Blog: ARFS - watch regulators
Date: 18 February 2016Copyright © David Boettcher 2006 - 2020 all rights reserved.
I make additions and corrections to this web site frequently, but because they are buried somewhere on one of the pages the changes are not very noticeable, so I decided to create this blog section to highlight new material. Here below you will find part of one of the pages that I have either changed or added to significantly.
The section reproduced here is from my page about watch movements.
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By far the commonest question I get asked is ‘what do the letters on the movement A.R.F.S or F.S.A.R (or sometimes just FS or AR) mean?’.
These letters are found on the balance cock under the regulator lever. They stand for ‘Faster Slower’ and the equivalent in French ‘Avance Retard’. They show which way to move the regulator lever to make the watch go faster or slower. David Duff has seen a Henry Moser watch with V and N instead of F and S and concludes that these are for the equivalent German terms Vorrücken and Nachlassen.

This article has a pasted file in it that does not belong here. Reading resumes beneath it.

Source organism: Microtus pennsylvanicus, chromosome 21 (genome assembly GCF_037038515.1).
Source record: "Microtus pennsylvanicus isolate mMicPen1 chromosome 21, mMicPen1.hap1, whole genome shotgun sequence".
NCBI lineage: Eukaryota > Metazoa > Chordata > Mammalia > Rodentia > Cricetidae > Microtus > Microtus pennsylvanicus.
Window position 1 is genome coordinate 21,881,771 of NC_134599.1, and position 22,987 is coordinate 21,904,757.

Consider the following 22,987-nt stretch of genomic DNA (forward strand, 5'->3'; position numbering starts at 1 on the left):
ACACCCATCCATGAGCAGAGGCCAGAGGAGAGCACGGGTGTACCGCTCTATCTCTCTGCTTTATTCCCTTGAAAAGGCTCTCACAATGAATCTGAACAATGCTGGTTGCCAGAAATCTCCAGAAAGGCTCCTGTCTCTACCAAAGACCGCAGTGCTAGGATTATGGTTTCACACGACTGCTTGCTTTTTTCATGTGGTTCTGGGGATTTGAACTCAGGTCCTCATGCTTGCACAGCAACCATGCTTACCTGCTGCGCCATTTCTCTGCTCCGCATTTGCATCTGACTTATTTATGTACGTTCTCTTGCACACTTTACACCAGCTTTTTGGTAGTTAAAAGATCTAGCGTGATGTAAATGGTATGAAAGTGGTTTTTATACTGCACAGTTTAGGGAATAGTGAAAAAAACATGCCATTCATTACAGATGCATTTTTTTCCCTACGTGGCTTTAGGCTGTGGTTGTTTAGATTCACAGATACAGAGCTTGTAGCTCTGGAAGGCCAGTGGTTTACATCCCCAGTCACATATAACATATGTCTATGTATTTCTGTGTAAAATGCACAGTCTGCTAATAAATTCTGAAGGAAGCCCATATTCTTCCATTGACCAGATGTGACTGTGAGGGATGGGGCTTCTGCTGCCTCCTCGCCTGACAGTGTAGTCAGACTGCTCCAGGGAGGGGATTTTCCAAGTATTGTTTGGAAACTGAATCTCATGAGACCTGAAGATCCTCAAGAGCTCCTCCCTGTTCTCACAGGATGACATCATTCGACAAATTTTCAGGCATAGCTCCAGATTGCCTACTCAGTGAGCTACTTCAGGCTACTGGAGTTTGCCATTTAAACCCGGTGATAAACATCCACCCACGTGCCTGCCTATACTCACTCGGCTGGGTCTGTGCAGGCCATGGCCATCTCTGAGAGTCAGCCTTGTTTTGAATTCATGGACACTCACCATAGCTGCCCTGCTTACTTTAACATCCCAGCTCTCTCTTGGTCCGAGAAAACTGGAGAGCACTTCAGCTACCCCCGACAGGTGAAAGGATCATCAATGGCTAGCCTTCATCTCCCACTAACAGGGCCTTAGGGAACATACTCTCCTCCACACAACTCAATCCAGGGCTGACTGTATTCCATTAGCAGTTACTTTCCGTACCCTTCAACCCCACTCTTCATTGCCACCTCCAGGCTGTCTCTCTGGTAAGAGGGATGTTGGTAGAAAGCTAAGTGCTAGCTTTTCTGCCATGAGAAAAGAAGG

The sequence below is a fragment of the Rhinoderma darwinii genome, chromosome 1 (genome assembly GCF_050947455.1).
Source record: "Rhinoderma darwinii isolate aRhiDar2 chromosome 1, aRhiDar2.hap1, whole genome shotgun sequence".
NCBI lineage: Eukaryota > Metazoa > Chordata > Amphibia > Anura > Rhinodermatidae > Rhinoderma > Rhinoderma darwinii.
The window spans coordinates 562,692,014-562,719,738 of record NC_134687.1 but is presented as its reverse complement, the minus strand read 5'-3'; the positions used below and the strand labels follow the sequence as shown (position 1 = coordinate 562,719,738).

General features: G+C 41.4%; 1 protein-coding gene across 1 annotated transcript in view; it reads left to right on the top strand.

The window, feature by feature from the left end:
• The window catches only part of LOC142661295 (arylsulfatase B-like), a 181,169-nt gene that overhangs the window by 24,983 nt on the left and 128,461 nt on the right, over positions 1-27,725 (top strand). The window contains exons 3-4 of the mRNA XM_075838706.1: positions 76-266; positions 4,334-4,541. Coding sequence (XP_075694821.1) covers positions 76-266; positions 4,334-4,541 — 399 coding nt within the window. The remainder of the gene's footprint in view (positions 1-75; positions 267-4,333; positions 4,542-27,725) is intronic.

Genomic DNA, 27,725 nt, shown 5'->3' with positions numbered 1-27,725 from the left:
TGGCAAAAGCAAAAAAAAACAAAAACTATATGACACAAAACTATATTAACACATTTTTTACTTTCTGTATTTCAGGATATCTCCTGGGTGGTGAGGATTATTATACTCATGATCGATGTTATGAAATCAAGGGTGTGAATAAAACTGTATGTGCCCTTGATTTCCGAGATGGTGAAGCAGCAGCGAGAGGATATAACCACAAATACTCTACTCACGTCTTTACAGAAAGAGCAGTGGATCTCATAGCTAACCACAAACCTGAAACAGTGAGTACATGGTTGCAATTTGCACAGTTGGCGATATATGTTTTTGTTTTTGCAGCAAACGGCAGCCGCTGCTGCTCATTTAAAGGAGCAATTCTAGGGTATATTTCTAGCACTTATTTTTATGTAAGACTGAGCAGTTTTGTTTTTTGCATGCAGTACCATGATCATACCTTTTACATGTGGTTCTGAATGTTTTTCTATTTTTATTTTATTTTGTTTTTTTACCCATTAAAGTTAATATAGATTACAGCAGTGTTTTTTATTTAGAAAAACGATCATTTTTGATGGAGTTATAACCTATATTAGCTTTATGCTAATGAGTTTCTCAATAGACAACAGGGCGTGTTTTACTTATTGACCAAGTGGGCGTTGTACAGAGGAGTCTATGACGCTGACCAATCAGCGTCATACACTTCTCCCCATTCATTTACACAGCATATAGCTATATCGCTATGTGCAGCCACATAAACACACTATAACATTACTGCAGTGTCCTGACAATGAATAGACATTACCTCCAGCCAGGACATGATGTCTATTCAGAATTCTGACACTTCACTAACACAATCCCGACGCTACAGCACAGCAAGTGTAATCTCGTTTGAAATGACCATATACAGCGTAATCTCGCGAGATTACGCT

The balance and the balance spring are the heart of a watch movement. The balance is the little flywheel that you see swinging backwards and forwards when you look at a watch movement that is running. The balance spring is a fine spiral spring that is fixed at its outer end to the balance cock by the ‘stud’ and at its inner end by the ‘collet’ to the balance staff, the arbor on which the balance is mounted.
The balance and its spring form a simple harmonic oscillator that oscillates with a constant frequency, controlling the rate at which the watch runs and determining its timekeeping.
ARFS on a watch regulator
The frequency of oscillation of the balance is usually expressed by watchmakers in ‘vibrations’. With most types of escapement a vibration is the same as one tick, the click made when one tooth of the escape wheel "escapes" and the whole train moves forward one step. The escapement makes a tick when the balance swings one way, and another when it swings back. Each tick is half of a complete oscillation expressed in Hertz (Hz), the number of complete oscillations it makes in one second. A typical watch from the early twentieth century, has a balance frequency of 18,000 vibrations per hour, or 18,000 vph. This is five vibrations per second, or 2.5 Hz. Some more modern watches have faster trains, 21,000 vph or even 36,000 vph, in an attempt to improve their timekeeping.